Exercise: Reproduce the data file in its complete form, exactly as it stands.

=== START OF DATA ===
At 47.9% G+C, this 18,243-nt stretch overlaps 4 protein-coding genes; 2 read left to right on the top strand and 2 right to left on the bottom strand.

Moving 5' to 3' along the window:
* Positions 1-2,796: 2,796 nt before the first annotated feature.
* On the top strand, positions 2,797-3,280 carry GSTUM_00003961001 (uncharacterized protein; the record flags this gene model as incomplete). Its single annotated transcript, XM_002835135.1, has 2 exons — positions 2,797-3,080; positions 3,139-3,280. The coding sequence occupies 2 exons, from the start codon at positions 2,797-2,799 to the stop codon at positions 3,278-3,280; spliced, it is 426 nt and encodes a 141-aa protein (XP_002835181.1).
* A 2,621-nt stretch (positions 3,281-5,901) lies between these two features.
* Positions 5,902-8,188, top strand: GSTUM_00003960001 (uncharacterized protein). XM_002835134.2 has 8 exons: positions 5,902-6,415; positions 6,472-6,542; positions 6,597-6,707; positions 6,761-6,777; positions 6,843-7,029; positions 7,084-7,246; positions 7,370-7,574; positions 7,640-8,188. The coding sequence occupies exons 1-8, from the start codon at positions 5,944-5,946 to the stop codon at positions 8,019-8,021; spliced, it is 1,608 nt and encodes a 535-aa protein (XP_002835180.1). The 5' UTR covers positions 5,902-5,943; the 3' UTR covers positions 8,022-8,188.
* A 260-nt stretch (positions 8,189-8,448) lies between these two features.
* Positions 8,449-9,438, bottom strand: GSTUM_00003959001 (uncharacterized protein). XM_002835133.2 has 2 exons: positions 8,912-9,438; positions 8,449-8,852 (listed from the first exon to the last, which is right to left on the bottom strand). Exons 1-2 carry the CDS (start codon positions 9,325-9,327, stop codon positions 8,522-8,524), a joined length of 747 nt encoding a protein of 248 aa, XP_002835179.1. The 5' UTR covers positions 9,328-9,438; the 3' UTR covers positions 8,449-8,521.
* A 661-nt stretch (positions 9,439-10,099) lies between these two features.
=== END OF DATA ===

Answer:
At 47.9% G+C, this 18,243-nt stretch overlaps 4 protein-coding genes; 2 read left to right on the top strand and 2 right to left on the bottom strand.

Moving 5' to 3' along the window:
* Positions 1-2,796: 2,796 nt before the first annotated feature.
* On the top strand, positions 2,797-3,280 carry GSTUM_00003961001 (uncharacterized protein; the record flags this gene model as incomplete). Its single annotated transcript, XM_002835135.1, has 2 exons — positions 2,797-3,080; positions 3,139-3,280. The coding sequence occupies 2 exons, from the start codon at positions 2,797-2,799 to the stop codon at positions 3,278-3,280; spliced, it is 426 nt and encodes a 141-aa protein (XP_002835181.1).
* A 2,621-nt stretch (positions 3,281-5,901) lies between these two features.
* Positions 5,902-8,188, top strand: GSTUM_00003960001 (uncharacterized protein). XM_002835134.2 has 8 exons: positions 5,902-6,415; positions 6,472-6,542; positions 6,597-6,707; positions 6,761-6,777; positions 6,843-7,029; positions 7,084-7,246; positions 7,370-7,574; positions 7,640-8,188. The coding sequence occupies exons 1-8, from the start codon at positions 5,944-5,946 to the stop codon at positions 8,019-8,021; spliced, it is 1,608 nt and encodes a 535-aa protein (XP_002835180.1). The 5' UTR covers positions 5,902-5,943; the 3' UTR covers positions 8,022-8,188.
* A 260-nt stretch (positions 8,189-8,448) lies between these two features.
* Positions 8,449-9,438, bottom strand: GSTUM_00003959001 (uncharacterized protein). XM_002835133.2 has 2 exons: positions 8,912-9,438; positions 8,449-8,852 (listed from the first exon to the last, which is right to left on the bottom strand). Exons 1-2 carry the CDS (start codon positions 9,325-9,327, stop codon positions 8,522-8,524), a joined length of 747 nt encoding a protein of 248 aa, XP_002835179.1. The 5' UTR covers positions 9,328-9,438; the 3' UTR covers positions 8,449-8,521.
* A 661-nt stretch (positions 9,439-10,099) lies between these two features.